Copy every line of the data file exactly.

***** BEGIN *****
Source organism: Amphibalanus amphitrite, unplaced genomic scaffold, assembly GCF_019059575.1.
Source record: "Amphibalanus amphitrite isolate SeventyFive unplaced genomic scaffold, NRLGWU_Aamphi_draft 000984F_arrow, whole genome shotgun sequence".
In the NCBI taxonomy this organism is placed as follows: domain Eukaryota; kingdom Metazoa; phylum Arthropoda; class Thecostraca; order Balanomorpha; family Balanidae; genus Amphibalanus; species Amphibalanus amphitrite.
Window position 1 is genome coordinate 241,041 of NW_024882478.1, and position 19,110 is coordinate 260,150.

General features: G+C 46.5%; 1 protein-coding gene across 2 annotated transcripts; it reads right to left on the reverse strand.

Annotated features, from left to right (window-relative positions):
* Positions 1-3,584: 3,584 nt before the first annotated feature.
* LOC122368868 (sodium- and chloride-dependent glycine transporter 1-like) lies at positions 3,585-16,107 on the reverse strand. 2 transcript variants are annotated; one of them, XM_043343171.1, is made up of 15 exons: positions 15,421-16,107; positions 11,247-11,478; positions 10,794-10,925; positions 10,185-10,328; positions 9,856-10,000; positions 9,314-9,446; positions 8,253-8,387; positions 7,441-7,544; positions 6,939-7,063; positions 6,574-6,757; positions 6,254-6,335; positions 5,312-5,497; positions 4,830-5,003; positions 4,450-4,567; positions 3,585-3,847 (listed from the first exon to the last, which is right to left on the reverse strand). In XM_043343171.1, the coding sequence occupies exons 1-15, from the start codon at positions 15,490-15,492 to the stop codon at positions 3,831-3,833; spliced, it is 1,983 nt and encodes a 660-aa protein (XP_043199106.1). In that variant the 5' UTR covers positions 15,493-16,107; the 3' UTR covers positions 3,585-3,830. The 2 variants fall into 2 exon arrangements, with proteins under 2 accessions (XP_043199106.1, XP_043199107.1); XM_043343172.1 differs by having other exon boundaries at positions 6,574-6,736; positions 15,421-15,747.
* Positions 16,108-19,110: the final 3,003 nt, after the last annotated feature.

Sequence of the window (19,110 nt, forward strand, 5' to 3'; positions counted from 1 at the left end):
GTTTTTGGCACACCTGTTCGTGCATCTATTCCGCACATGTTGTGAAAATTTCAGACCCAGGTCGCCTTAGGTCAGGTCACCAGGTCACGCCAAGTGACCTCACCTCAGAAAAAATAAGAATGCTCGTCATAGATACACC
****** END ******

Source organism: Amphibalanus amphitrite, unplaced genomic scaffold, assembly GCF_019059575.1.
Source record: "Amphibalanus amphitrite isolate SeventyFive unplaced genomic scaffold, NRLGWU_Aamphi_draft 000984F_arrow, whole genome shotgun sequence".
In the NCBI taxonomy this organism is placed as follows: domain Eukaryota; kingdom Metazoa; phylum Arthropoda; class Thecostraca; order Balanomorpha; family Balanidae; genus Amphibalanus; species Amphibalanus amphitrite.
Window position 1 is genome coordinate 241,041 of NW_024882478.1, and position 19,110 is coordinate 260,150.

General features: G+C 46.5%; 1 protein-coding gene across 2 annotated transcripts; it reads right to left on the reverse strand.

Annotated features, from left to right (window-relative positions):
* Positions 1-3,584: 3,584 nt before the first annotated feature.
* LOC122368868 (sodium- and chloride-dependent glycine transporter 1-like) lies at positions 3,585-16,107 on the reverse strand. 2 transcript variants are annotated; one of them, XM_043343171.1, is made up of 15 exons: positions 15,421-16,107; positions 11,247-11,478; positions 10,794-10,925; positions 10,185-10,328; positions 9,856-10,000; positions 9,314-9,446; positions 8,253-8,387; positions 7,441-7,544; positions 6,939-7,063; positions 6,574-6,757; positions 6,254-6,335; positions 5,312-5,497; positions 4,830-5,003; positions 4,450-4,567; positions 3,585-3,847 (listed from the first exon to the last, which is right to left on the reverse strand). In XM_043343171.1, the coding sequence occupies exons 1-15, from the start codon at positions 15,490-15,492 to the stop codon at positions 3,831-3,833; spliced, it is 1,983 nt and encodes a 660-aa protein (XP_043199106.1). In that variant the 5' UTR covers positions 15,493-16,107; the 3' UTR covers positions 3,585-3,830. The 2 variants fall into 2 exon arrangements, with proteins under 2 accessions (XP_043199106.1, XP_043199107.1); XM_043343172.1 differs by having other exon boundaries at positions 6,574-6,736; positions 15,421-15,747.
* Positions 16,108-19,110: the final 3,003 nt, after the last annotated feature.

Sequence of the window (19,110 nt, forward strand, 5' to 3'; positions counted from 1 at the left end):
GTTTTTGGCACACCTGTTCGTGCATCTATTCCGCACATGTTGTGAAAATTTCAGACCCAGGTCGCCTTAGGTCAGGTCACCAGGTCACGCCAAGTGACCTCACCTCAGAAAAAATAAGAATGCTCGTCATAGATACACC